Social ERP – also known as Enterprise 2.0, E2.0, or sERP – has been around for several years, but has not been widely adopted. There has been talk of social ERP at least since early 2006, when the first industry experts and solution providers started thinking about integrating Twitter, Facebook, and other social platforms with ERP. But is it a good idea to merge the open, unstructured nature of social conversations with a tightly-controlled, structured ERP environment?
Social media promotes open and immediate communication. From a broadcasting perspective, it’s great for marketing. From an in-house perspective, social media drives productivity through collaboration, communication, and increased visibility. How does this work exactly? Think of internal message boards or instant messaging, or your employees sharing job postings across their personal networks, effectively turning your employees into recruiters. Tying those into your ERP system creates an invaluable paper trail of how and why decisions are made and teams function.
But social media is not the only driver behind social ERP. Growing advancements in the cloud are providing companies with a more flexible alternative to traditional, on-premise ERP. As companies adjust to an evolving marketplace, traditional ERP is often cumbersome to upgrade and maintain. The openness, flexibility, and immediacy of cloud-based ERP is a good fit for social media.
Companies using social CRM may already see the benefits of extending social functionality across the enterprise. Social ERP would allow you to share customer data throughout the supply chain, and have real-time access and communication with your customers and suppliers.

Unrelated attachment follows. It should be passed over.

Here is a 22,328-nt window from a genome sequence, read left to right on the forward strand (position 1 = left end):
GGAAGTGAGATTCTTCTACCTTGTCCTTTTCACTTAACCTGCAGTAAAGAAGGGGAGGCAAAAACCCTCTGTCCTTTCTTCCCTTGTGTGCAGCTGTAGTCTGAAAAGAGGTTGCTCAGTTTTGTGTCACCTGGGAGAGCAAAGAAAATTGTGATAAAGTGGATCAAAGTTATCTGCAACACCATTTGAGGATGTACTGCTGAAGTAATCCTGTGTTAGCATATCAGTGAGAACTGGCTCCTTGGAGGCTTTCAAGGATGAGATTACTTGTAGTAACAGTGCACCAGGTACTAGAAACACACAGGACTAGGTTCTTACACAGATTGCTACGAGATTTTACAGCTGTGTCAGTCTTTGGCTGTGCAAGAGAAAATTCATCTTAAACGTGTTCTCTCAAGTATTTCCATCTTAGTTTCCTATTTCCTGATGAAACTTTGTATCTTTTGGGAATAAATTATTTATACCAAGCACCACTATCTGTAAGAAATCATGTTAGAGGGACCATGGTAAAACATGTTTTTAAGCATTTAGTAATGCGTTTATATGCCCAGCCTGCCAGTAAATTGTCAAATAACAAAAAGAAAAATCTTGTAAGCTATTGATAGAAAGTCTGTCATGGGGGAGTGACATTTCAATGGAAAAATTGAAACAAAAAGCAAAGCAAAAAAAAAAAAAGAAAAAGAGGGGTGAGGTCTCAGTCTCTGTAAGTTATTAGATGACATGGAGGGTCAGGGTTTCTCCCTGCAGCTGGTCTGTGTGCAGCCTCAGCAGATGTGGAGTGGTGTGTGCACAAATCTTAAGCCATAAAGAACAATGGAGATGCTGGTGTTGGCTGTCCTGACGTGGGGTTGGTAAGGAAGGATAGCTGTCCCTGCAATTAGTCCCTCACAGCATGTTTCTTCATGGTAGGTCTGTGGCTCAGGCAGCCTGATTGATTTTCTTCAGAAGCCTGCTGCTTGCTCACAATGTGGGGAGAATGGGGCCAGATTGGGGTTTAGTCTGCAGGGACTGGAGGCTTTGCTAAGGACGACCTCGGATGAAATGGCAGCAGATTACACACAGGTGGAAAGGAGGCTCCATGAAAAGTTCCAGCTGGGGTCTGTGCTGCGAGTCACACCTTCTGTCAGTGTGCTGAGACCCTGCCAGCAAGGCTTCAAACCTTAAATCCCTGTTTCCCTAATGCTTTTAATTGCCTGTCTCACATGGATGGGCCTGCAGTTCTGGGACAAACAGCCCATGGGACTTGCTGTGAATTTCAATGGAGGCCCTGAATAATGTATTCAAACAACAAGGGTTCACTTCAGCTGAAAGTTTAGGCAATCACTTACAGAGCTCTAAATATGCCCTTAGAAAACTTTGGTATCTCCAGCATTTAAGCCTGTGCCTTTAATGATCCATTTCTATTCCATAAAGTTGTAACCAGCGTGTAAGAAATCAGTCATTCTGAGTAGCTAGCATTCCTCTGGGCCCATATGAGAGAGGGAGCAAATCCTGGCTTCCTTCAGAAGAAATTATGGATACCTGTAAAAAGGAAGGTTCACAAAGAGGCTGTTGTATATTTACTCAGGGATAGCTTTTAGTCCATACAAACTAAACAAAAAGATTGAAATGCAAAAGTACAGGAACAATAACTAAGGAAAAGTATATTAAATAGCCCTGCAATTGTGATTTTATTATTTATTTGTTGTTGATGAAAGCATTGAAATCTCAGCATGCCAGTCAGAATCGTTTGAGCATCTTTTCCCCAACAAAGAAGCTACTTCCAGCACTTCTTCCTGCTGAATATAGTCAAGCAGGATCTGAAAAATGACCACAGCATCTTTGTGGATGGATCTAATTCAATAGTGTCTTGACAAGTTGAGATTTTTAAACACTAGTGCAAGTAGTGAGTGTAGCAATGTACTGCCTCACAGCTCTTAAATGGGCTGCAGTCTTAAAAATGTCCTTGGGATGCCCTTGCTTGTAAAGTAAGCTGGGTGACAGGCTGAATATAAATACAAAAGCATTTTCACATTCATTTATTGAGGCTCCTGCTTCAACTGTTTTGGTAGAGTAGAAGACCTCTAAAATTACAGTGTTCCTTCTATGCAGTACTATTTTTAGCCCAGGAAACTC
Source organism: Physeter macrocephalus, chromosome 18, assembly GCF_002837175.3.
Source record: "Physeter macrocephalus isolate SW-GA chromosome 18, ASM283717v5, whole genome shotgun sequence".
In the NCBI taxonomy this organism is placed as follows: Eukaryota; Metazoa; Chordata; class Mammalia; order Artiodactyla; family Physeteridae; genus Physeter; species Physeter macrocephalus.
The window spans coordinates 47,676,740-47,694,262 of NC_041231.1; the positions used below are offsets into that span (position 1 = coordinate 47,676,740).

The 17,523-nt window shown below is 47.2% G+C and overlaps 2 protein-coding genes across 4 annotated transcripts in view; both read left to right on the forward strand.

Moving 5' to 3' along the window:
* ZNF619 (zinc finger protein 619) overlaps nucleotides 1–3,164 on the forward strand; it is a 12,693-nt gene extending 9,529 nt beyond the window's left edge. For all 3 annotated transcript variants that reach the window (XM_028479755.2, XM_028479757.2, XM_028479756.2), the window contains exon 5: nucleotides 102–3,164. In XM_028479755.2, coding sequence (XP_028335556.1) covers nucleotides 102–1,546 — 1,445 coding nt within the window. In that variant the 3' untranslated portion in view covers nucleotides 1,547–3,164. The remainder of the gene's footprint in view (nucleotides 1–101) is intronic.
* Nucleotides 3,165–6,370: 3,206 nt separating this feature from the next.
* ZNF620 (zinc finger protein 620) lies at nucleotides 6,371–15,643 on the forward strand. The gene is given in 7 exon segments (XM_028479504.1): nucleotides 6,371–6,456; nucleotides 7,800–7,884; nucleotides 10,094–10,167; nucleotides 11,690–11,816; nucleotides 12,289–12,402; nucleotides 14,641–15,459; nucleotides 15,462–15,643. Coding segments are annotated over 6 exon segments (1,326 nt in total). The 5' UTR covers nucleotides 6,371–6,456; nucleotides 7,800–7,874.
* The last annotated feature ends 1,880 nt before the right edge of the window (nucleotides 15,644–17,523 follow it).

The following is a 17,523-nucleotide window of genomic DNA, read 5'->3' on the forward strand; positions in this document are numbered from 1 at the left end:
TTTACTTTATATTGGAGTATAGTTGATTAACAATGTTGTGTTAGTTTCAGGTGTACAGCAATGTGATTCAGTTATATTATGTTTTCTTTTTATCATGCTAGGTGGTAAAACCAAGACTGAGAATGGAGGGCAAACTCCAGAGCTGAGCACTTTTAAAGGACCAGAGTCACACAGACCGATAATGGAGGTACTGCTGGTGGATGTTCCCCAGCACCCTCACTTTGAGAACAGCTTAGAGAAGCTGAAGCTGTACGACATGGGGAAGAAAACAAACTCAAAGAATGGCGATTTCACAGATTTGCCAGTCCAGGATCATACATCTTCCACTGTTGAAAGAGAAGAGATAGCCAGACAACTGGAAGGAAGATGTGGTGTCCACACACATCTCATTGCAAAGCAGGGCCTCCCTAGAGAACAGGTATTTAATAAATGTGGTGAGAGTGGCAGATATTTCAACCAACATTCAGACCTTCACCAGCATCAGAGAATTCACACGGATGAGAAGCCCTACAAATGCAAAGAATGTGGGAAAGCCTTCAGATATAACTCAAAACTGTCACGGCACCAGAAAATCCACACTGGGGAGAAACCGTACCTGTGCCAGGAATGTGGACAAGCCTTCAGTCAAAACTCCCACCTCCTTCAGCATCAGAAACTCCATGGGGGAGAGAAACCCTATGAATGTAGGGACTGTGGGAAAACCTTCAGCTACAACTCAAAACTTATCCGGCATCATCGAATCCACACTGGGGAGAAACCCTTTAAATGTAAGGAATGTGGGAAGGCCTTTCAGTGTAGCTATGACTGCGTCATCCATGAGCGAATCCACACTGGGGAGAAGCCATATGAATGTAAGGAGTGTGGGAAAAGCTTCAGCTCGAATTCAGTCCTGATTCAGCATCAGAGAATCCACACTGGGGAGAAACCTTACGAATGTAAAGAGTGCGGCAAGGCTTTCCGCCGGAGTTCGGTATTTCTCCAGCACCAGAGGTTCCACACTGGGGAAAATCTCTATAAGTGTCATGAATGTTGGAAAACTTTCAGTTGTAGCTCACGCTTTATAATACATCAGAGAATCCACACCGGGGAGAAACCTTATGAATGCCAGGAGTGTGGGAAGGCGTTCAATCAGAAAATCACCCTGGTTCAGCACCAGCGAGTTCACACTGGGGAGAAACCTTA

As social media advances and the line between business and personal life becomes blurred, it’s not hard to image a scenario in which a social ERP users might accidentally share sensitive information with the outside world. Social exposes people and businesses to privacy and security issues, and this may be the biggest roadblock in social ERP finding widespread adoption. Even those users who are already operating their ERP system in the cloud – which many on-premise ERP users still view as a security risk – may find it hard to convince their IT department to further open up the communication channels to the outside world by way of integrating social apps.
The first step in bringing social into your ERP environment would be to blueprint your business processes and connection points. Where will the core strengths of social – communication and collaboration – be of best use?
The key is to always segregate your data and conversations.
For example: Socializing customer data across the supply chain is a great way to manage and personalize interactions with your buyers and suppliers. But while social ERP strengthens those relationships, it will also require you to manage them more carefully. Social platforms provide users with a soapbox for whoever is listening. If a buyer or supplier voices discontent, this could hurt future sales.
Or consider this: Many companies already use internal messaging and file sharing systems. Social ERP stores all interactions in a central log, while also integrating outside sources directly into the conversation. This would be particularly valuable for companies doing business online – not just online retailers, but also travel providers, for instance – where online activity goes directly into an ERP back-end for accounting and order processing. Companies can communicate directly with the customer both on the site and on various social media platforms, and this too would be stored inside your ERP system, along with orders, customer service requests, customer profiles, and more. But it’s imperative for users to remind themselves to always separate business from personal interactions.
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